This will be problematic. Atlas has no support for pointer formulas like that. Your options would be to A) Download Visual Studio and make a new pointer type for Atlas (not very hard). B) Download Visual Studio and make a DLL for a new pointer type. C) Make a program that shifts all pointer bits left by two, dump with Cartographer, insert with Atlas, make a program that shifts all pointer bits right by two. I'd opt for A. Or making your own program.
Since I my limited programming experience in Java, Python and R is nowhere near enough to create a program like that, I think I'll take your advice and go with option A. That'll still be a little tricky, since I have zero experience in Visual Studio and creating Atlas extensions, but I'll take a shot at it. Would I do this just by modifying the code in pointer.h and pointer.cpp to include code for a new type of pointer?

Also, can something like this work with Cartographer as well, since it doesn't include the source code? Otherwise, I have no good way to dump the script in the first place.

Quote
The usual strategy for dealing with this will be to just dump this data with relevant table tags and dump the pointer data as hex. You'll have to do fairly substantial script editing to replace the pointer data with Atlas's embedded pointers.
Not sure I understand this. What do you mean by relevant table tags? And will Atlas's embedded pointers handle this? The pointer tables are all before the text. It's the text box dimensions that are between lines of script, not the pointers.
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Klarth

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Re: Cartographer and bit shifting
« Reply #3 on: April 22, 2016, 11:47:49 pm »
Would I do this just by modifying the code in pointer.h and pointer.cpp to include code for a new type of pointer?
So to get you started, download Visual Studio. Open the Atlas.sln file to open the project. The easiest way is to add a new AddressType to Pointer.h. (Add a new constant, increase AddressTypeCount by 1, add "LINEARSHIFT2" or whatever to the AddressType strings). Then within Pointer.cpp Pointer::GetMachineAddress add a new case for LINEARSHIFT2.

Code: [Select]
case LINEARSHIFT2:
return Address >> 2;


Quote
Also, can something like this work with Cartographer as well, since it doesn't include the source code? Otherwise, I have no good way to dump the script in the first place.
Not sure I understand this. What do you mean by relevant table tags? And will Atlas's embedded pointers handle this? The pointer tables are all before the text. It's the text box dimensions that are between lines of script, not the pointers.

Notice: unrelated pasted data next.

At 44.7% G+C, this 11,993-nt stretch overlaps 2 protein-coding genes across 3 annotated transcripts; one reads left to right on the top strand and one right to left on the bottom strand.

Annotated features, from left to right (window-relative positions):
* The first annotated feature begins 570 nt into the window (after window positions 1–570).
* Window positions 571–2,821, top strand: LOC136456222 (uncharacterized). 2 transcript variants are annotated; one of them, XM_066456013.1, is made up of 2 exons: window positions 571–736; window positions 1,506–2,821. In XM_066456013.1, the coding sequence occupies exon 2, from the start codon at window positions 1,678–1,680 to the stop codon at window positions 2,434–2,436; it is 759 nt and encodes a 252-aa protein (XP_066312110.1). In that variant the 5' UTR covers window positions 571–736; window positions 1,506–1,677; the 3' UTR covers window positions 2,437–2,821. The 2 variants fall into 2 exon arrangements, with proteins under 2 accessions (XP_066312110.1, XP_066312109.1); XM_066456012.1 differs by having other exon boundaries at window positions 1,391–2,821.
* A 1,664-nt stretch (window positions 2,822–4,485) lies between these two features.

I think I misunderstood this the first time. The pointers to the window data are outside of the window data, right? If so, then you probably won't need embedded pointers. You would manually edit the script and setup pointer writes within the Atlas script. There may be a way to setup autowrite in this case, but I'd need more specifics.

Since you won't be able to recompile Cartographer, I would suggest not dumping by the pointer method if possible. You'll have to do some manual editing of the script to setup autowrite in Atlas and whatnot, but it's worth it IMO.

theflyingzamboni

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Re: Cartographer and bit shifting
« Reply #4 on: April 23, 2016, 02:45:51 am »

I think I misunderstood this the first time. The pointers to the window data are outside of the window data, right? If so, then you probably won't need embedded pointers. You would manually edit the script and setup pointer writes within the Atlas script. There may be a way to setup autowrite in this case, but I'd need more specifics.

Since you won't be able to recompile Cartographer, I would suggest not dumping by the pointer method if possible. You'll have to do some manual editing of the script to setup autowrite in Atlas and whatnot, but it's worth it IMO.
Thanks for the programming tips. That should help me get started on that part.

As for your question, yes, the pointers are outside of the window data. The structure looks like this: http://imgur.com/NTYbz6D.

The pointer table for the text starts on the red byte. There are three sections of text, so that word and the two words after it point to the start text codes $00A5 and $01B0. $FFA1 is the newline code, while $FFA0 is the end text code. After each $FFA0 are either 8 or 10 bytes, depending on whether the preceding end code is word-aligned or not. So for instance, after the line "Chance of war more likely" is $1C000000 03000000. These two words define text window width and height, and afterward it goes straight into the next part of the script, no pointer. The pointer table for the text window in this example is the three words in between the last word of the text pointer table ($2C000000) and the start of the text highlighted in yellow. So there are two sequential pointer tables preceding the text, and each of them is relative to its own respective starting offset. Both also use the SLL operation.